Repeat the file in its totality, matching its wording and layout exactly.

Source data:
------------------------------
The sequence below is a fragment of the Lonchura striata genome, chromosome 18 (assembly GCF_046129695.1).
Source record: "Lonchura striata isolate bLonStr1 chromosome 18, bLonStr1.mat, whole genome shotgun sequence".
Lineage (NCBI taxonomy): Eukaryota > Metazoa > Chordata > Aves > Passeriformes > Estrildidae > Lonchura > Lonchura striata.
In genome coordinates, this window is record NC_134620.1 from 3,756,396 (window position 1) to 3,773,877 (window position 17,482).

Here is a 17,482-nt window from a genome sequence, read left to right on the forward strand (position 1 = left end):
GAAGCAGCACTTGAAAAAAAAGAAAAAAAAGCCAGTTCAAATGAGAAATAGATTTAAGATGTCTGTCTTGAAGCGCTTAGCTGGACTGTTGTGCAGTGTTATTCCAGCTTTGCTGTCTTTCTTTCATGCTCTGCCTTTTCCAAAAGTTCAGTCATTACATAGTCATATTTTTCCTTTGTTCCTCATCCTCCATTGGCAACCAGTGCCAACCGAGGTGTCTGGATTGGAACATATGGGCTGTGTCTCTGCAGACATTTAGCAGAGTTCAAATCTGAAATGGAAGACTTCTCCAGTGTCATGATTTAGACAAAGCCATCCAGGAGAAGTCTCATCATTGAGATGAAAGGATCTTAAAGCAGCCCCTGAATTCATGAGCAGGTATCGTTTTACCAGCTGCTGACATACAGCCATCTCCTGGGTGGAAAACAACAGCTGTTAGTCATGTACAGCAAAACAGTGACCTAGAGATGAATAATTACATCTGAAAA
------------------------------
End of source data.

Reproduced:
The sequence below is a fragment of the Lonchura striata genome, chromosome 18 (assembly GCF_046129695.1).
Source record: "Lonchura striata isolate bLonStr1 chromosome 18, bLonStr1.mat, whole genome shotgun sequence".
Lineage (NCBI taxonomy): Eukaryota > Metazoa > Chordata > Aves > Passeriformes > Estrildidae > Lonchura > Lonchura striata.
In genome coordinates, this window is record NC_134620.1 from 3,756,396 (window position 1) to 3,773,877 (window position 17,482).

Here is a 17,482-nt window from a genome sequence, read left to right on the forward strand (position 1 = left end):
GAAGCAGCACTTGAAAAAAAAGAAAAAAAAGCCAGTTCAAATGAGAAATAGATTTAAGATGTCTGTCTTGAAGCGCTTAGCTGGACTGTTGTGCAGTGTTATTCCAGCTTTGCTGTCTTTCTTTCATGCTCTGCCTTTTCCAAAAGTTCAGTCATTACATAGTCATATTTTTCCTTTGTTCCTCATCCTCCATTGGCAACCAGTGCCAACCGAGGTGTCTGGATTGGAACATATGGGCTGTGTCTCTGCAGACATTTAGCAGAGTTCAAATCTGAAATGGAAGACTTCTCCAGTGTCATGATTTAGACAAAGCCATCCAGGAGAAGTCTCATCATTGAGATGAAAGGATCTTAAAGCAGCCCCTGAATTCATGAGCAGGTATCGTTTTACCAGCTGCTGACATACAGCCATCTCCTGGGTGGAAAACAACAGCTGTTAGTCATGTACAGCAAAACAGTGACCTAGAGATGAATAATTACATCTGAAAA